Five Regional Rail Link stations in Victoria are the first of their kind to be awarded Green Star ratings from the Green Building Council Australia (GBCA).

The GBCA worked with the Regional Rail Link Authority to develop the new custom rating tool to guide the sustainable design and construction of railway stations.

As a result, the upgrades to Footscray, West Footscray and Sunshine railway stations and the new railway stations in Wyndham Vale and Tarneit have all received 4 Star Green Star – Custom Design certification from the GBCA.

GBCA’s Chief Executive, Romilly Madew said the stations are at the leading edge of sustainable design and that the people of Victoria now have proof that their community assets are efficient and future-proofed.

“The sustainable outcomes achieved through these five projects are truly impressive. West Footscray railway station, for example, produces 40 per cent less greenhouse gas emissions than a standard station design and consumes 60 per cent less water,” says Madew.

Footscray and West Footscray Stations have achieved 4 Star Green Star--Custom Designs. Images: Regional Rail Link Victoria.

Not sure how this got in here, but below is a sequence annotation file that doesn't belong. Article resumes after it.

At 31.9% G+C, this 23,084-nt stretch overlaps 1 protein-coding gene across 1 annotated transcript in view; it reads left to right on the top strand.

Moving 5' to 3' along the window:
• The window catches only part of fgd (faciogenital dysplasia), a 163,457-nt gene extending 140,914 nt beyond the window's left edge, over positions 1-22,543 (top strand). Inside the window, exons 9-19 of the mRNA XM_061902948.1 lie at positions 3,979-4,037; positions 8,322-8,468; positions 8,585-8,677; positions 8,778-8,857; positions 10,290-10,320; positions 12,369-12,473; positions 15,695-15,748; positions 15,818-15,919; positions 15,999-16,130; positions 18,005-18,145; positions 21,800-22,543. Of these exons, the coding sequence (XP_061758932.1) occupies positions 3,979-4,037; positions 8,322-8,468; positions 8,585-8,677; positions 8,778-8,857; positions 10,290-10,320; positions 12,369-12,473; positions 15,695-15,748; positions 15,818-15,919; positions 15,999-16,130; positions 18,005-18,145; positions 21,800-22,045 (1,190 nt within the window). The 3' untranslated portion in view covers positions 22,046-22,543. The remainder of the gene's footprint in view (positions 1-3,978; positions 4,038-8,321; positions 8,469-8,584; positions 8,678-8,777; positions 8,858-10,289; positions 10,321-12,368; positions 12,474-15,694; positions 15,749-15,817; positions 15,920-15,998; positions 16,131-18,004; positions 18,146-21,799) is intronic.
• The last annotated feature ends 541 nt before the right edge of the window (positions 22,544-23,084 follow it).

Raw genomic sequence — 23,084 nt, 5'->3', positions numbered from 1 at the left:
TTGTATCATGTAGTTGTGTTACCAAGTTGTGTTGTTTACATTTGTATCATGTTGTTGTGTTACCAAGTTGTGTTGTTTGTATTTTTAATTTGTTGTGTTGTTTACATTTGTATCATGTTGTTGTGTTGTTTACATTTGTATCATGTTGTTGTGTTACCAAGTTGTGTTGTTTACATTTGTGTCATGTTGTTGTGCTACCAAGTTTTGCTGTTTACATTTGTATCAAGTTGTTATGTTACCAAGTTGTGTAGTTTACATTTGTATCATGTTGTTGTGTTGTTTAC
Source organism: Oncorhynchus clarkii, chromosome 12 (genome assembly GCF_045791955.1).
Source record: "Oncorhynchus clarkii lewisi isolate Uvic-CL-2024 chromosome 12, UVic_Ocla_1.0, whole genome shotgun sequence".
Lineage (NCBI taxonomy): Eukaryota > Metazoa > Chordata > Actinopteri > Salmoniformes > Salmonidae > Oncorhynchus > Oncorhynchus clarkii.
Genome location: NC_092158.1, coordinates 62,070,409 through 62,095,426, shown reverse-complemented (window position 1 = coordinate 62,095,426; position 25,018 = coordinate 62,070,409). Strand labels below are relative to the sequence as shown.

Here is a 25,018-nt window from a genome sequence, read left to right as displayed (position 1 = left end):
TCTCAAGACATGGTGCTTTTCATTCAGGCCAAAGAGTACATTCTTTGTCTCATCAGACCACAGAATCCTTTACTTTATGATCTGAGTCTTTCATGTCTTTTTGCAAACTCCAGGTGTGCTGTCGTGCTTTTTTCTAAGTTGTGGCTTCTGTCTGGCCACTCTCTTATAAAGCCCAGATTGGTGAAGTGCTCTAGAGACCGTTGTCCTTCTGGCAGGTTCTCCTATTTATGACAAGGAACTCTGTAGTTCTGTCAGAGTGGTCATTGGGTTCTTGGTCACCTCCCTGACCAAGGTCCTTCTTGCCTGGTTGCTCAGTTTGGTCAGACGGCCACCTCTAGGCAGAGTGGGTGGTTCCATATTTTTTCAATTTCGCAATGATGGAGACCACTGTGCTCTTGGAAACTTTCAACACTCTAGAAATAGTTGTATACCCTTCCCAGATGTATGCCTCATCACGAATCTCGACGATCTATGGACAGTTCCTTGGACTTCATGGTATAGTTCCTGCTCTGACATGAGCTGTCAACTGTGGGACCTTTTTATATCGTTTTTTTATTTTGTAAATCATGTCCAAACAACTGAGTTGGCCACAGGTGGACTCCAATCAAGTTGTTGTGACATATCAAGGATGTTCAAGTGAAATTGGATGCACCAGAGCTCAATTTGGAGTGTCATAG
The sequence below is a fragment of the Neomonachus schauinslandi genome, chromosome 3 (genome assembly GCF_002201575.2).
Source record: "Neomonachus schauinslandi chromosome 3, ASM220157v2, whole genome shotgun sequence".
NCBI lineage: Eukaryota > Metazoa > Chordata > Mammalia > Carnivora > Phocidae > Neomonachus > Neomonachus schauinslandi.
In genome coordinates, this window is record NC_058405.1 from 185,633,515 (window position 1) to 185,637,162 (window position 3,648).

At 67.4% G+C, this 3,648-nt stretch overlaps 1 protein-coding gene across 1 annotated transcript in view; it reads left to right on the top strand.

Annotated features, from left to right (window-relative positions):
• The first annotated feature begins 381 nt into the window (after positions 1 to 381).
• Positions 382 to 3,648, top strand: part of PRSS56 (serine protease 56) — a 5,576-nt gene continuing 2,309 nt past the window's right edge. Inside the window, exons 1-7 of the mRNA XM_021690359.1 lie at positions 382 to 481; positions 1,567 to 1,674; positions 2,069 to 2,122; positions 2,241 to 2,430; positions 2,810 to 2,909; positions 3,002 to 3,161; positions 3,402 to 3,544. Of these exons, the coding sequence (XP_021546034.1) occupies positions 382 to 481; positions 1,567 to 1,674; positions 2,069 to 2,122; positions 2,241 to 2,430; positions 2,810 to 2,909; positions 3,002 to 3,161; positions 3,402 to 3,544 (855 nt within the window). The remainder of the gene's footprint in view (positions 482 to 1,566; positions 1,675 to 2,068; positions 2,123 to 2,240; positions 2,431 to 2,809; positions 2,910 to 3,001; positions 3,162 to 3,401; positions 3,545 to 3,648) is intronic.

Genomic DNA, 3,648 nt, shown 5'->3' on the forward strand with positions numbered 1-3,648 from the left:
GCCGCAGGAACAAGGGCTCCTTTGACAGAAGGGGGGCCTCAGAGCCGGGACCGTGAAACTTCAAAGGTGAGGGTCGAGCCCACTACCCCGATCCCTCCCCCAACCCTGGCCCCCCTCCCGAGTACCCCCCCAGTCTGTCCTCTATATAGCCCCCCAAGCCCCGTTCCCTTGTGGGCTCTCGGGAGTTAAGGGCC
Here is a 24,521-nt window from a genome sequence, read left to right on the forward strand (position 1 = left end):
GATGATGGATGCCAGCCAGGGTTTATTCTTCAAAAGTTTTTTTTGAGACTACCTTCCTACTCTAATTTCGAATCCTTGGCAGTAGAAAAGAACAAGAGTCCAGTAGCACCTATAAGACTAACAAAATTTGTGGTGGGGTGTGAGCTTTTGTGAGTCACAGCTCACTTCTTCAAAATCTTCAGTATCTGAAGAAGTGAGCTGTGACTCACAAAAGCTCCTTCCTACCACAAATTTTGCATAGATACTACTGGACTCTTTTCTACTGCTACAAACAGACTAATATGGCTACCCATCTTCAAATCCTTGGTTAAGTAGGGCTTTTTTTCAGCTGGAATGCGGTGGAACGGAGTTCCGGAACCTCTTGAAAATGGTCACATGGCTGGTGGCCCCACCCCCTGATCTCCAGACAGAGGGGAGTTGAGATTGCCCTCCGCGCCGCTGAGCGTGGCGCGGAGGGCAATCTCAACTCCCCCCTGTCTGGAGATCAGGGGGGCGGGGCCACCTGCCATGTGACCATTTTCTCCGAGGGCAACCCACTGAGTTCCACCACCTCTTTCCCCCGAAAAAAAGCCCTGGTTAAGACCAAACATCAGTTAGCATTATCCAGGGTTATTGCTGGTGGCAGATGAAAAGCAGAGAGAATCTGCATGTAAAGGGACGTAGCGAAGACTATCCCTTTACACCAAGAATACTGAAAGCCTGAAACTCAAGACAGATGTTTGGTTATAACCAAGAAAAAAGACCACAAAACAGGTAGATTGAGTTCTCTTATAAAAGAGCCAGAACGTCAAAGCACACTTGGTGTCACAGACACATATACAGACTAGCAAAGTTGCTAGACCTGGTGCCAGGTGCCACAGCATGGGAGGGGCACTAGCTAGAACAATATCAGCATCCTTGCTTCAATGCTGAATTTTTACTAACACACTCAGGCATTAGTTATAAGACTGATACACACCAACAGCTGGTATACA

Some of the sustainability features of the stations include:

  • Air conditioning and ventilation systems that reduce the entry of outdoor pollutants into indoor areas, and refrigerants in those systems that do not deplete the ozone layer
  • Extensive natural light to reduce reliance on electric lighting
  • More than 100 solar panels to provide power and heat water in the station
  • Energy efficient LED lighting in car parks, forecourts, uncovered patron areas, and many internal areas
  • Shading fins on the lift shafts to reduce the electricity used to cool them
  • Sensors that automatically switch off or reduce the use of lighting and air-conditioning systems when they are not required
  • Deliberate selection of paints, adhesives, plywoods and other materials that minimise the release of indoor air pollutants
  • Metering of water and electricity to track consumption so use can be actively managed
  • Prioritisation of walking routes over other modes of transport (such as cars, buses and trains) around the station
  • Integration of bike and shared-user paths, additional bike hoops and space for more bike storage in the future should demand increase
  • A rainwater harvesting system collects rainwater run-off from the roof which is used to flush station toilets and wash platforms
  • Water efficient taps, urinals and toilets
  • Low water-use and native plant species have been planted in the garden beds around the station
  • Timber and composite timber products (such as plywood and MDF) sourced from sustainable forestry or second-hand suppliers
  • Steel sourced from  steel makers that are members of the World Steel Association's Climate Action Programme and have appropriate environmental management systems in place
  • Fabricated structural steelwork sourced from contractors accredited to the Environmental Sustainability Charter of the Australian Steel Institute
  • Flooring, joinery and loose furniture designed to have a reduced environmental impact.